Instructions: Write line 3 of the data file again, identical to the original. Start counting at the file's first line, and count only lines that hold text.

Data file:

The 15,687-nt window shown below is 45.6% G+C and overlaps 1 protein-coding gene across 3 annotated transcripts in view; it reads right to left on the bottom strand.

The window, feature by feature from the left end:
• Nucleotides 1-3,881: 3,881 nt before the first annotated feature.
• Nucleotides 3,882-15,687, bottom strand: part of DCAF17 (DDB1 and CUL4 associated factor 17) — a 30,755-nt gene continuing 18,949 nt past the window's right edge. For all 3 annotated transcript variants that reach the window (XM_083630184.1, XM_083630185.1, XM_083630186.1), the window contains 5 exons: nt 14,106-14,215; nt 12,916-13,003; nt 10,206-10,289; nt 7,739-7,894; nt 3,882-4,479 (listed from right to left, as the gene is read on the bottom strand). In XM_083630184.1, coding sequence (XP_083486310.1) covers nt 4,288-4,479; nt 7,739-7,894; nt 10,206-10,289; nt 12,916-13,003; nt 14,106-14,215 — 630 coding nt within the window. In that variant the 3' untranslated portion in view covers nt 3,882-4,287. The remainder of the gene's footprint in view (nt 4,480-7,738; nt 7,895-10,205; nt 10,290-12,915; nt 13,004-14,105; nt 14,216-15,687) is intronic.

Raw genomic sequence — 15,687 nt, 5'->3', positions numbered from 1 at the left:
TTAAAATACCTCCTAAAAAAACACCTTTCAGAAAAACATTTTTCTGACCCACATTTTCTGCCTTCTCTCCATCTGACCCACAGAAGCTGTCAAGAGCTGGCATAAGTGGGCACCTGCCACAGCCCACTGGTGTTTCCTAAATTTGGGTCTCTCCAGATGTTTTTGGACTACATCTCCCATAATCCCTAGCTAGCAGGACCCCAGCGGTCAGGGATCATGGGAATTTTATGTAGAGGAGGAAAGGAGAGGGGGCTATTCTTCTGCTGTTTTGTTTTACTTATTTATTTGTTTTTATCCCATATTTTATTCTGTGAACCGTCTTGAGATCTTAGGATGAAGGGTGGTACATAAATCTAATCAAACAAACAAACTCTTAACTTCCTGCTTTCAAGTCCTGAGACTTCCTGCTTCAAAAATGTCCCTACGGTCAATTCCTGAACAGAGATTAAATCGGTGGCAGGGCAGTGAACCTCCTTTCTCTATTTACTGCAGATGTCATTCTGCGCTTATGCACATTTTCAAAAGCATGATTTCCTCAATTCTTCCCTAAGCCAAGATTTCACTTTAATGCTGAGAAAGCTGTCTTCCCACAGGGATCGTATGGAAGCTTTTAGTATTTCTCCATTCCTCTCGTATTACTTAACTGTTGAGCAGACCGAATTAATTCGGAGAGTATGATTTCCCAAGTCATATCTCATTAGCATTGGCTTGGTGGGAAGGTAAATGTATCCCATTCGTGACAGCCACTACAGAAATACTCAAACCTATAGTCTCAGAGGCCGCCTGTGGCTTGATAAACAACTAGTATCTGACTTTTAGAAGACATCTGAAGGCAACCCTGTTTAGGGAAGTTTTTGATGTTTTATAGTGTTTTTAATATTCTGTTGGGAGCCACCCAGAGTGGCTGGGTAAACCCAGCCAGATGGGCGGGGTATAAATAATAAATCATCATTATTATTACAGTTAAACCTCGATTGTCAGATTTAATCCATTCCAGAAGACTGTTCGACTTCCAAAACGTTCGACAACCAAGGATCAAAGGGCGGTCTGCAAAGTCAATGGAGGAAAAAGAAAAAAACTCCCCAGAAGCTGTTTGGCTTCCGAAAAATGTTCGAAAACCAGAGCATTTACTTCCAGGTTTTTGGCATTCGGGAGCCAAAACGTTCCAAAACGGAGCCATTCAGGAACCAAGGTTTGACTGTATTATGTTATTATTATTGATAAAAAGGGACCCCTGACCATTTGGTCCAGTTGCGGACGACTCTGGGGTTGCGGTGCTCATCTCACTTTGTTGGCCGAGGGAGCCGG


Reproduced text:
• Nucleotides 1-3,881: 3,881 nt before the first annotated feature.